Still, I would not react.
I understand now what he was trying to do, but like I said…probably fired. Or he would have received a lengthy suspension.
But what Mr. W did was make me fall in love with a subject—biology.
Remember me saying I used to be a math/science brain? I'd literally assumed my brain no longer had the capacity to learn either subject. However, he made concepts come alive. In his class, I could see blood cells flowing through veins; in my mind, the mitochondria lit up like a power plant.
It was like being taught by Alton Brown.
I was sick quite frequently during the two years he was my teacher, and whenever a doctor told me something, I'd go to Mr. W and say, "Explain this to me."
And he would.
If I saw something on a TV show…"Mr. W, break this down for me."
And he would.
No matter how many questions I had, and I had plenty, he was like my own personal Reddit ELI5.
In another life, I would have gone to medical school and studied rare diseases. In fact, my dream was to be like House, the person physicians called on to solve baffling medical issues. The doctor who'd spend hours poring over a patient's case when everyone else wrote them off in hopes of giving them an answer so they knew they weren't crazy.
An answer which could influence treatment options.
And maybe even recovery!
Of course, I wouldn't ever stop writing, so I'd end up doing both, but I would have been doing two things I love.
These were things Mr. W thought I was capable of!
If only I'd felt the same way back then, you know?
I haven't thought about any of that in a long time, but it's interesting how memories are always there, rocking back and forth, waiting for their turn to hop in like a game of double-dutch.
These three people had a positive impact on my life because so many times, so many times, I wanted to give up on everything. I wasn't smart, I wasn't pretty, I wasn't confident.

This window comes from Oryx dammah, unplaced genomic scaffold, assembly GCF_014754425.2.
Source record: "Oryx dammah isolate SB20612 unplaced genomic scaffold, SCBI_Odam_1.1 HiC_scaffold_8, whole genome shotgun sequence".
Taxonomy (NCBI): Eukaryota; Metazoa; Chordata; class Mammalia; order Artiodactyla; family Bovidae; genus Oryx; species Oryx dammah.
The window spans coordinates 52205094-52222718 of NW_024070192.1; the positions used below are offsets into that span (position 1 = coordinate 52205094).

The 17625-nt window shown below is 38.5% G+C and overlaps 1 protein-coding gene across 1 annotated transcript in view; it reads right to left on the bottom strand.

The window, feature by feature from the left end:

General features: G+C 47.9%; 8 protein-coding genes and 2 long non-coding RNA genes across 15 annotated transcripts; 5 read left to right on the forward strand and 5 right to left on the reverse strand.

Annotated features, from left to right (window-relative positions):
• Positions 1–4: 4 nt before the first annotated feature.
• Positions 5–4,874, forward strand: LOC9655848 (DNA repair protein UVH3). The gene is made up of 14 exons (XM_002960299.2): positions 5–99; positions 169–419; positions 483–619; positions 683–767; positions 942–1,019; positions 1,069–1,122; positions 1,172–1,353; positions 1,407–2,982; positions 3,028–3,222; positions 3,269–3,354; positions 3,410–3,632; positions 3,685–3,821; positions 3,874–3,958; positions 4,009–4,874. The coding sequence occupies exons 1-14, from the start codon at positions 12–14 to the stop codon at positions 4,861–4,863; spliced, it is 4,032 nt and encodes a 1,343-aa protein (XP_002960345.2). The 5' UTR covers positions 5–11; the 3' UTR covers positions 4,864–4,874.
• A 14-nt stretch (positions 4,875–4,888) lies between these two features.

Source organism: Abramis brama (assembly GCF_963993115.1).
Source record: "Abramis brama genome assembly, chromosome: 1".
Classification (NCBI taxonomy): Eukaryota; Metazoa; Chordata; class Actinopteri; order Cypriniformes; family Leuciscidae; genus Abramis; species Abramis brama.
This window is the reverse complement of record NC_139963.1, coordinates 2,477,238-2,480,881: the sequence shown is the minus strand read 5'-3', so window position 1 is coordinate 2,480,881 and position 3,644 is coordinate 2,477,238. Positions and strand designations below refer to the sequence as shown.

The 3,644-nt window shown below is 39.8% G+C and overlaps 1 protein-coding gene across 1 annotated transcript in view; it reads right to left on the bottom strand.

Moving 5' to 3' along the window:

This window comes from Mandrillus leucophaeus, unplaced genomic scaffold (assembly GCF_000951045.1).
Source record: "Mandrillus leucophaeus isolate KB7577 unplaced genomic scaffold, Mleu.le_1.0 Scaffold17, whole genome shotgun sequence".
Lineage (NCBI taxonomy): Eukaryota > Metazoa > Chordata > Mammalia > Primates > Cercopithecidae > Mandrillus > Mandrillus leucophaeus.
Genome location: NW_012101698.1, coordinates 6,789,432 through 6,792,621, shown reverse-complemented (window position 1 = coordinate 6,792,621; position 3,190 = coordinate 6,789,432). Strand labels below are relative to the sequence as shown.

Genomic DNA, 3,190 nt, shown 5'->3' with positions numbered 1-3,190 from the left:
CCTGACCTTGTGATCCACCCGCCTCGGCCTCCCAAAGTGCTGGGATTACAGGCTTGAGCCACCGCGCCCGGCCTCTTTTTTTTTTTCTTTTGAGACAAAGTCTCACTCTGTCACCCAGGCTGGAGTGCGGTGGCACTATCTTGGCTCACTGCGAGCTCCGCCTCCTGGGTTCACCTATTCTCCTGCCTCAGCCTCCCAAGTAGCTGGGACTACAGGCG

I wasn't wanted.
I wasn't worth it.
Yet, in simple and innocuous ways, they taught me that there's always been room for me in this world. To find them, I'd have to look in places I've never thought about looking. And, in those places, I would find comfort.
They were right; you have an audience of admirers of your written work! And You!
I will say, first of all, that I am old enough to be your grandmother. I came across your work by accident. After I retired, I decided to get back into reading the Harlequin and Barbara Cartland novels I read as a teen.
Growing up, I read a lot because I was a shy introvert, who felt like I was the ugliest Black girl in the school! My Mom was a widow raising 4 kids on a small salary, with a little help from Social Security and Veterans benefits. We still did not have enough and so there was no money for new and trendy clothes, we basically wore hand me downs or handmade clothing. I was considered above average as a student and placed in advanced classes, where I felt so out of place with those kids from the popular crowd and those more economically advantaged than my family. I did not say much, as I was very insecure and ashamed of how I looked. So, I can really relate to how you may have felt!
I did have a good relationship with my teachers, as I did not give them any trouble. Too shy! I remember in the 10th grade, I may have been sort of a teachers pet looking back, as my Goemetry teacher would ask me to come by during my free period and help her grade tests for some of her other classes. Being the shy introvert, I saw nothing special about it at that time. It was the little things such as that by the teachers that made being a shy & homely Black girl more bearable!
Good memories like this remind us why GOOD Teachers are being recognized this week! Happy Teachers Appreciation Week!
Also, keep reminding yourself: You are Strong, Beautiful and Needed! You are Enough! 🏾
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It’s so cute whenever you write that, lol. And I’m glad you found me. I’m glad you’re here. We’re kindred 🙂 And thank you!! I do try, but you know how it goes—good days and bad days.